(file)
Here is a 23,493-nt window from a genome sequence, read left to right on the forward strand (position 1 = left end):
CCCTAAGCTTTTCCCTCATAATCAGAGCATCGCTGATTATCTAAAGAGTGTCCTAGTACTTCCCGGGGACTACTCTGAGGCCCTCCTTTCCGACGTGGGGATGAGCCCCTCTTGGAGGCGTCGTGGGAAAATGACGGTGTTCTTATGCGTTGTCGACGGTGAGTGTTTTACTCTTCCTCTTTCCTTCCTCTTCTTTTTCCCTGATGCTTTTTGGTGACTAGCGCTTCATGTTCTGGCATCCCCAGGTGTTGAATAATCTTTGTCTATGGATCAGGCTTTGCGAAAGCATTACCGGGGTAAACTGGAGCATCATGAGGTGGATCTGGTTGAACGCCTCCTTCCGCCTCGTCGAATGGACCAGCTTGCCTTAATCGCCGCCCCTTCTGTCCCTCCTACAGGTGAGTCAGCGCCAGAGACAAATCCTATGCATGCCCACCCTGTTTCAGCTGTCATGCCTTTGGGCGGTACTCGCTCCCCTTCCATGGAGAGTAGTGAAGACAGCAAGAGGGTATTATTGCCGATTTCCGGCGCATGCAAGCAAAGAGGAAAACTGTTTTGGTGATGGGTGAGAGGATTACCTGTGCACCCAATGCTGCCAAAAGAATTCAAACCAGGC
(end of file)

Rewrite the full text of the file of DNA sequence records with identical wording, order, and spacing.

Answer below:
Here is a 23,493-nt window from a genome sequence, read left to right on the forward strand (position 1 = left end):
CCCTAAGCTTTTCCCTCATAATCAGAGCATCGCTGATTATCTAAAGAGTGTCCTAGTACTTCCCGGGGACTACTCTGAGGCCCTCCTTTCCGACGTGGGGATGAGCCCCTCTTGGAGGCGTCGTGGGAAAATGACGGTGTTCTTATGCGTTGTCGACGGTGAGTGTTTTACTCTTCCTCTTTCCTTCCTCTTCTTTTTCCCTGATGCTTTTTGGTGACTAGCGCTTCATGTTCTGGCATCCCCAGGTGTTGAATAATCTTTGTCTATGGATCAGGCTTTGCGAAAGCATTACCGGGGTAAACTGGAGCATCATGAGGTGGATCTGGTTGAACGCCTCCTTCCGCCTCGTCGAATGGACCAGCTTGCCTTAATCGCCGCCCCTTCTGTCCCTCCTACAGGTGAGTCAGCGCCAGAGACAAATCCTATGCATGCCCACCCTGTTTCAGCTGTCATGCCTTTGGGCGGTACTCGCTCCCCTTCCATGGAGAGTAGTGAAGACAGCAAGAGGGTATTATTGCCGATTTCCGGCGCATGCAAGCAAAGAGGAAAACTGTTTTGGTGATGGGTGAGAGGATTACCTGTGCACCCAATGCTGCCAAAAGAATTCAAACCAGGC